Stocks

Sensex surges past 50,000 as FPIs continue to binge on Indian equity

Our Bureau Mumbai | Updated on January 21, 2021

Recedes to close at 49,624; index has nearly doubled from the lows of March 2020

The S&P BSE Sensex, India’s key equity index, achieved a historic milestone on Thursday, crossing the 50,000 level for the first time, on the back of a turbocharged rally hugely supported by foreign portfolio investments (FPIs).

The Sensex took a little over 200 trading sessions to move from around 26,000 in March to the current 50,000 levels.

 

Vaccine boost

FPIs have injected more than $20 billion to purchase stocks in Indian markets since October 2020, after a slew of announcements were made by global pharma companies on the release of Covid vaccines. India’s stock markets have outperformed global peers in rallying from the lows hit in March 2020 due to the outbreak of the pandemic.

On Thursday, the Sensex touched a high of 50,184 intra-day, but closed at 49,624 points after a decline of 167 points, or 0.34 per cent, from Wednesday’s close. The broader index Nifty fell 0.37 per cent, or 54 points, to close at 14,590.

“The historic milestone for Sensex, which comes ahead of the Budget, is a result of sustained economic recovery from Covid-19, and indicates an extremely positive investor sentiment in the Indian market,” said Mohit Ralhan, Managing Partner and Chief Investment Officer, TIW Private Equity.

“The high expectations from the Budget, initiation of the Covid-19 vaccine programme, strong liquidity support and positive backdrop of the newly inaugurated US President have helped the Sensex cross the 50,000 mark.”

Retail participation

Retail participation and equity fund-raising have picked up significantly in the past 3-4 months. Equity issues via IPOs and other routes breached ₹1.4 trillion in calendar 2020, and the pipeline remains strong.

The global stock markets have witnessed an over 30 per cent rally since November post the US presidential election results.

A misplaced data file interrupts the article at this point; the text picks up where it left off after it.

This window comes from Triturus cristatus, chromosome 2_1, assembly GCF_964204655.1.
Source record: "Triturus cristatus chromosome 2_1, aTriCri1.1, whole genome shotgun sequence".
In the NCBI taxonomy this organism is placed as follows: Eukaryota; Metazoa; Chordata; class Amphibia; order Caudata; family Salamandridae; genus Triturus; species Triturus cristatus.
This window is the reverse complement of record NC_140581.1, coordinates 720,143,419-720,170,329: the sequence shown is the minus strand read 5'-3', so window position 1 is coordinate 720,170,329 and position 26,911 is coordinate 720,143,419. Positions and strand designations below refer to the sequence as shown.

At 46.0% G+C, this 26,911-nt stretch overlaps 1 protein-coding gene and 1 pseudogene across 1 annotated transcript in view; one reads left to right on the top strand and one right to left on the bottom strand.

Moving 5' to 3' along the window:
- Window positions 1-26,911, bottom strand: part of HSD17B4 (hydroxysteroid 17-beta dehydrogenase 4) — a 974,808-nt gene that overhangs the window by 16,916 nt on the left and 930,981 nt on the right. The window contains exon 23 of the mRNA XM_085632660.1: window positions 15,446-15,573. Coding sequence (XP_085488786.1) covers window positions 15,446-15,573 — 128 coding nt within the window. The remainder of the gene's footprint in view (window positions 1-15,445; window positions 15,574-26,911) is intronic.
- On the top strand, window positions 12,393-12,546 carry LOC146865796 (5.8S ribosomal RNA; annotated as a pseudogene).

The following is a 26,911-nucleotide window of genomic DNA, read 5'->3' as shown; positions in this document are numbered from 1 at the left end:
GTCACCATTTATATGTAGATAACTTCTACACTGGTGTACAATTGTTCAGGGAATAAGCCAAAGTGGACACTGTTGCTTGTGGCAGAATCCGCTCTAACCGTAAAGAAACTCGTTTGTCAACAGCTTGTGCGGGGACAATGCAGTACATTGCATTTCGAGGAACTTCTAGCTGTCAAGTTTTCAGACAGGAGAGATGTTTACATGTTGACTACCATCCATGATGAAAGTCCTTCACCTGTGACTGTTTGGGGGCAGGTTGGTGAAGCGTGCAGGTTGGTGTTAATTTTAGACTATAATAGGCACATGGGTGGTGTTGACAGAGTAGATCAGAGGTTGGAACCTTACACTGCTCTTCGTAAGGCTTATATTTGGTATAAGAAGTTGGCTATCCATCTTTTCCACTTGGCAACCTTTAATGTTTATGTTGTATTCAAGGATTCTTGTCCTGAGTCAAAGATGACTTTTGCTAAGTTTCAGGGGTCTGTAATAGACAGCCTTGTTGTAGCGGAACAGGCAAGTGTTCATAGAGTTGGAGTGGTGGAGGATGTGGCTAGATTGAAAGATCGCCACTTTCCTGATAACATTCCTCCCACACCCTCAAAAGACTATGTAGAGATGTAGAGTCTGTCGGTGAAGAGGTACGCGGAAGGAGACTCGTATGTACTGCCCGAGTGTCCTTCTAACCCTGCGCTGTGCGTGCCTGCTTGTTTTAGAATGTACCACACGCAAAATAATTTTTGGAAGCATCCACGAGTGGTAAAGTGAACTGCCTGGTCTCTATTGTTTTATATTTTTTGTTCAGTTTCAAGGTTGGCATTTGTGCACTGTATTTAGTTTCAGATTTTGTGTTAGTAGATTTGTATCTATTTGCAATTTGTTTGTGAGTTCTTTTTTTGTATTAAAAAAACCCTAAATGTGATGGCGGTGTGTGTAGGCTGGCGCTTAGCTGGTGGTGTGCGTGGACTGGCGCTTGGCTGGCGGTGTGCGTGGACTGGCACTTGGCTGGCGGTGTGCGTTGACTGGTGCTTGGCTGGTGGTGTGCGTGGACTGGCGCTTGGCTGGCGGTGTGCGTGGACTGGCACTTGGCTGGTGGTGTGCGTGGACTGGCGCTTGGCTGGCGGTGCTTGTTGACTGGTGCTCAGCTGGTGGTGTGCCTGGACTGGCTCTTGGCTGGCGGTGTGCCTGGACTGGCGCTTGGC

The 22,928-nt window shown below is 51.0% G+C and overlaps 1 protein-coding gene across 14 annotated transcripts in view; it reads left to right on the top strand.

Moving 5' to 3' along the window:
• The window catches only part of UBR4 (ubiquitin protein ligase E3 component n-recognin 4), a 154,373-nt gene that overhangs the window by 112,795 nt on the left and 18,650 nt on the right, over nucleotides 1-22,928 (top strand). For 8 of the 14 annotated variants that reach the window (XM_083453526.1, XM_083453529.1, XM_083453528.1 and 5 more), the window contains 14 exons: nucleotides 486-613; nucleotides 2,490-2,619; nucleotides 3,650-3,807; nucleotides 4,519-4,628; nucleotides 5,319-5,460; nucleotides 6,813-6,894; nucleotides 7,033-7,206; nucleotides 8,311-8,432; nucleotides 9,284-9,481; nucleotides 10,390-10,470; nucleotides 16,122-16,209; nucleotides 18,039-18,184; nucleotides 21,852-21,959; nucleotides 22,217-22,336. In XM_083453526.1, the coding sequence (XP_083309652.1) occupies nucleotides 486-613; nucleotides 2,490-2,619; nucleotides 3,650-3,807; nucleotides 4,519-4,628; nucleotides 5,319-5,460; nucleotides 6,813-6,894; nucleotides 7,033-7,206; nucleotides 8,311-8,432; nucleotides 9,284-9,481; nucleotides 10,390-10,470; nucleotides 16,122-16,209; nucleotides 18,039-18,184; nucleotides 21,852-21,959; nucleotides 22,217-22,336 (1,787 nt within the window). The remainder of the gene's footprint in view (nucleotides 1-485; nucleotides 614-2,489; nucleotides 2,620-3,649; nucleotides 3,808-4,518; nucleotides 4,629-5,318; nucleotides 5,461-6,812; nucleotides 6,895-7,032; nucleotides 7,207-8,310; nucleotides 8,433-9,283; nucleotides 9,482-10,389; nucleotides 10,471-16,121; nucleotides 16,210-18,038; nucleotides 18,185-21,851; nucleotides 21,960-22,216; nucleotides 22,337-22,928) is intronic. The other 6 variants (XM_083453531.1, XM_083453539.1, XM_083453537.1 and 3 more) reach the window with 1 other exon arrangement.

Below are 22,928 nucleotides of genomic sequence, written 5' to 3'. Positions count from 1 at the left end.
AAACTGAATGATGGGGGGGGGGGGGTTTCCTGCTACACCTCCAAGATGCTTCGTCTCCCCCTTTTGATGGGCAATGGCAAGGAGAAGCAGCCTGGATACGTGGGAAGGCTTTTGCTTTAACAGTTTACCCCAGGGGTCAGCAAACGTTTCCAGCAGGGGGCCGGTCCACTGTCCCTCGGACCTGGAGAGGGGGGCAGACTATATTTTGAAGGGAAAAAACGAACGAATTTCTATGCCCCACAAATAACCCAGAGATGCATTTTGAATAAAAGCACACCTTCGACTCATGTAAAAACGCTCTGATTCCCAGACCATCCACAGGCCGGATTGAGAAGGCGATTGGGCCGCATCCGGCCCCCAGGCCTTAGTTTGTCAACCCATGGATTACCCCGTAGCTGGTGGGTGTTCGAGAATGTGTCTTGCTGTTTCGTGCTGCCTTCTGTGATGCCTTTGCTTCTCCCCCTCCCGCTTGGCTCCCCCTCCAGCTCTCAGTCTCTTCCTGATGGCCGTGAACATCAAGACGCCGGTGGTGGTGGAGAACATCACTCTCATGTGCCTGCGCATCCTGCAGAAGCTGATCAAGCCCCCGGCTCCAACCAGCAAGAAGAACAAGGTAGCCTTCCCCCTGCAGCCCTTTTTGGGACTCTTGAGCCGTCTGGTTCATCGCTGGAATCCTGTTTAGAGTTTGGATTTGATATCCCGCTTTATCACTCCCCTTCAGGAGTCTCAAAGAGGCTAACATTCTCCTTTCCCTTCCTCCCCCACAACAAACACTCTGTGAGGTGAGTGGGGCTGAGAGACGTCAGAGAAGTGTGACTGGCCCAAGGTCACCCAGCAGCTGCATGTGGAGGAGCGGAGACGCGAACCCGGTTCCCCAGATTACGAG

Biden impact

Soon after his win, Joe Biden had announced a record stimulus package worth almost $2 trillion. Also, there are expectations that he will not immediately hike the corporate tax or take any step that willupset the US economy, analysts said.

In India, although the RBI has said the GDP will be minus 4.5 per cent for this fiscal, expectations are that in FY22, the country will see around 10 per cent growth due to a low base effect, experts said.

“The party in stock markets may continue as long as the dollar remains weak. Emerging markets are likely to outperform in 2021,” Shankar Sharma, Vice-Chairman and Joint MD, First Global, told BusinessLine in an interview.

The mood on the street is buoyant ahead of the Budget, as Finance Minister Nirmala Sitharaman has already said it could be among the best in many years.

Budget expectations

There are expectations that the government will try to boost spending by marginal personal income-tax cuts, though this could be balanced by hikes in equity-related taxes.

With the strong market rally, valuations are looking elevated on various parameters — be it price-to-earnings, price- to-book or market cap. Therefore, returns may be subdued in the short term.

“The easy liquidity scenario globally is expected to support valuations for some time, although any change in stance could lead to some market volatility,” said Sampath Reddy, Chief Investment Officer, Bajaj Allianz Life Insurance.

Published on January 21, 2021

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